MPs demand tighter controls on security companies in Iraq

Foreign Office inquiry praised ArmorGroup shortly before one of its employees shot dead two others
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A Foreign Office inquiry exonerated a British security company's vetting and weapons-safety procedures just before one of its private soldiers with a criminal record and history of mental illness shot dead two colleagues during a drunken row in Baghdad last month.

MPs yesterday criticised the way the Foreign & Commonwealth Office (FCO) handled the inquiry into ArmorGroup and called for proper regulation of the private security industry. Armor has earned £68m since 2007 from government contracts in Iraq and Afghanistan – more than any other British security company.

Phyllis Starkey, Labour MP for Milton Keynes South West, who represents one British whistleblower, said: "[The inquiry] clearly wasn't adequate given the latest troubles for Armor that have just come to light in Iraq with Danny Fitzsimons."

The former Parachute Regiment sniper faces a possible death sentence in Iraq if convicted of premeditated murder. Fitzsimons, 29, had a string of criminal convictions, suffered from a combat-related adjustment disorder, was kicked out of the Army after failing a drug test and had been sacked from two security firms in Iraq before Armor recruited him.

The disclosure comes as a separate group of whistleblowers working for Armor in Afghanistan last week sparked a US government investigation into allegations that staff guarding its embassy had engaged in drunken and sexually "deviant" behaviour and went on unauthorised, armed undercover missions in Kabul.

The FCO minister Lord Malloch-Brown ordered the inquiry in January 2008 after Ms Starkey and Jeffrey Donaldson, Democratic Unionist Party MP for Lagan Valley, sent him a dossier. It contained allegations of negligence and malpractice from former British police officers working on a £23m contract awarded to Armor in June 2004 for training a new Iraqi police service.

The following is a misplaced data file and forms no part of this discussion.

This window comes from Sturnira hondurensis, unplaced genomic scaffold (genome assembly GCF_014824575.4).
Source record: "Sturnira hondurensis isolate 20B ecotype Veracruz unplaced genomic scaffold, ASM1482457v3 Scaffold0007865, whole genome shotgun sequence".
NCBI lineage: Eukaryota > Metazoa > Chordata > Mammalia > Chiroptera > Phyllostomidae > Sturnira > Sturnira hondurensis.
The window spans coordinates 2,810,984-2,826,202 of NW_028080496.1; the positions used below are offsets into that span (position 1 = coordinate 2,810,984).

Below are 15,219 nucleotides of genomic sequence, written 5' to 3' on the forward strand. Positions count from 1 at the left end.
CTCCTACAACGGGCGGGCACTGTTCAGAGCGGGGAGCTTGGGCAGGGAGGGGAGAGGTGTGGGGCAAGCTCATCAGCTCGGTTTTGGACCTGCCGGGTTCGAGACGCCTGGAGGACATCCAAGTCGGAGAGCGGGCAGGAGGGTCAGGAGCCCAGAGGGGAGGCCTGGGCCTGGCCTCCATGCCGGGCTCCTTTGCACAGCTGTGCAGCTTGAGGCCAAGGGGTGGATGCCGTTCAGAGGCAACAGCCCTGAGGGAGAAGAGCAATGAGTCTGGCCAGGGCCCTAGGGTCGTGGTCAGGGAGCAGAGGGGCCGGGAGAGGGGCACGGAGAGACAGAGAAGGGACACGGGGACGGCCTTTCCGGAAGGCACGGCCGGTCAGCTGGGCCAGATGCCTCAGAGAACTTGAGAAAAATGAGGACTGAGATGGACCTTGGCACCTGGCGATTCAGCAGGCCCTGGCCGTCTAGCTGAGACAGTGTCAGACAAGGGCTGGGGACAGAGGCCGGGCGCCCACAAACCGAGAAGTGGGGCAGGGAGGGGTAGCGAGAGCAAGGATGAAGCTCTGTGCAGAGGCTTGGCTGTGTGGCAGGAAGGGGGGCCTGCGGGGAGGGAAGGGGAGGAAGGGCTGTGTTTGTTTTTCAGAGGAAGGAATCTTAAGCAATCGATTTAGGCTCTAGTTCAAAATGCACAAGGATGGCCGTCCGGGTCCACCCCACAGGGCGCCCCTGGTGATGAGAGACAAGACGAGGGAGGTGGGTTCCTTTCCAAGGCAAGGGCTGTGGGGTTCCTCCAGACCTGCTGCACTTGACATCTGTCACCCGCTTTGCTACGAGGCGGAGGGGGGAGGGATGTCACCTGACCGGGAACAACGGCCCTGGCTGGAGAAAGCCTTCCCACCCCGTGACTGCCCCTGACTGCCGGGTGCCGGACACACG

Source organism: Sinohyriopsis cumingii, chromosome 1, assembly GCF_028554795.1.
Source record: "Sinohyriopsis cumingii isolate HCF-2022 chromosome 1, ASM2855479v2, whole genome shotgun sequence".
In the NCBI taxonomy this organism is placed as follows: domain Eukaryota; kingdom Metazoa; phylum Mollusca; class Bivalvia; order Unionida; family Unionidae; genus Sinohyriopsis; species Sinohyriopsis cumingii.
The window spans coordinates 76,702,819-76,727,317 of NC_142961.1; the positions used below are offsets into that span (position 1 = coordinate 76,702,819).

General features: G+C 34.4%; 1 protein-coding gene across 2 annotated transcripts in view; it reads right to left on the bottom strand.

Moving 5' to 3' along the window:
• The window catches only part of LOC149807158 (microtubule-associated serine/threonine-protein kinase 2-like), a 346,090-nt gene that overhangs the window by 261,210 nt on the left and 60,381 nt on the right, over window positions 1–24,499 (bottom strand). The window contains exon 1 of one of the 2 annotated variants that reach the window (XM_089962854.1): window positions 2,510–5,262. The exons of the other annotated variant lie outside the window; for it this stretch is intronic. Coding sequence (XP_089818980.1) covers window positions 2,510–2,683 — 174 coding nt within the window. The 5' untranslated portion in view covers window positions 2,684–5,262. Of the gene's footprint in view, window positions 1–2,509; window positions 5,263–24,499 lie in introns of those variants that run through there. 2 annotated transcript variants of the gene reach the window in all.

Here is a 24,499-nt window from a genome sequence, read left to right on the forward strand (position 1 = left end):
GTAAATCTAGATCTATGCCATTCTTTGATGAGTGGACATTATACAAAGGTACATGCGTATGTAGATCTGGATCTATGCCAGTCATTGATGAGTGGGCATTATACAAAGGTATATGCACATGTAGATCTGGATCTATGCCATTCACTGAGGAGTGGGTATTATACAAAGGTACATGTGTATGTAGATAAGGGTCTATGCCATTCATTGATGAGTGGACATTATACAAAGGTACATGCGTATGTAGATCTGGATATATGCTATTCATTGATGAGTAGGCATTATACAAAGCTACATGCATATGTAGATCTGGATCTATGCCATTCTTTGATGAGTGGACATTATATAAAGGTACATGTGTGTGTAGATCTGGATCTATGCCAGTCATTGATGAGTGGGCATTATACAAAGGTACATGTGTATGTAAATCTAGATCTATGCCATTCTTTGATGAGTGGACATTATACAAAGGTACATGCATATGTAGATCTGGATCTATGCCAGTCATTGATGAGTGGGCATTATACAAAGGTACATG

Armor is historically very close to the FCO, having guarded its embassies and protected British oil interests since the Eighties, when it was called Defence Systems Limited. It is now owned by Group4Securicor and has close links with the military, intelligence and political establishment.

The Police Mentoring Project in Iraq is regarded by the government as key to resolving the security situation there. However, the dossier accused the firm of inadequate vetting and training of police mentors, poor equipment, over-charging for staff and expenses and damaging morale through oppressive management which affected contract performance.

It was also alleged that police trainers were told not to co-operate with their American counterparts or pass intelligence from Iraqi police sources of corruption and terrorist activity to the British Army.

Lord Malloch-Brown sent the two MPs extracts of the report with a covering letter on 16 July. The inquiry, he wrote, found no oversight failures by the FCO and no breaches of contract by Armor.

It concluded that Armor's "current procedures are satisfactory". Three weeks later, on 9 August, Fitzsimons shot dead Paul McGuigan, a former Royal Marine, and Darren Hoare, an Australian. The three men were armed and drinking at 4am in the Green Zone. A similar fatal shooting involving three Armor employees had occurred in 2004.

Armor denied in the report that it had knowingly employed anyone with a criminal conviction and said it conducts vetting and reference checks.

Despite Armor's full co-operation, the minister said a number of allegations were "impossible to corroborate due to the passage of time, change of key personnel and lack of conclusive evidence". One such allegation involved weapons storage. Armor and the FCO did concede that weapons storage facilities were not adequate at the early stages of the contract, which meant that trainers permanently carried their guns.

Mr Donaldson, who represents the main whistleblower, said he was "not convinced that the investigation has been sufficiently robust". It has emerged that Armor's contract was renewed well before the inquiry concluded and none of the whistleblowers was interviewed.

Armor said it had "responded in full to these allegations and pointed out that to the FCO's stated satisfaction no breach of contract took place".

The MPs are calling on the Foreign Secretary, David Miliband, to release a full copy of the report for parliamentary scrutiny. "There is a shortcoming of oversight in terms of contractors in Iraq," Mr Donaldson added.

The criticisms come as Mr Miliband signalled a preference for self-regulation of British private military and security companies operating abroad.

Ms Starkey said: "Self-regulation of the industry hasn't worked in this country, where there is a civil society and robust laws, so I think it is highly unlikely it will work in... Iraq."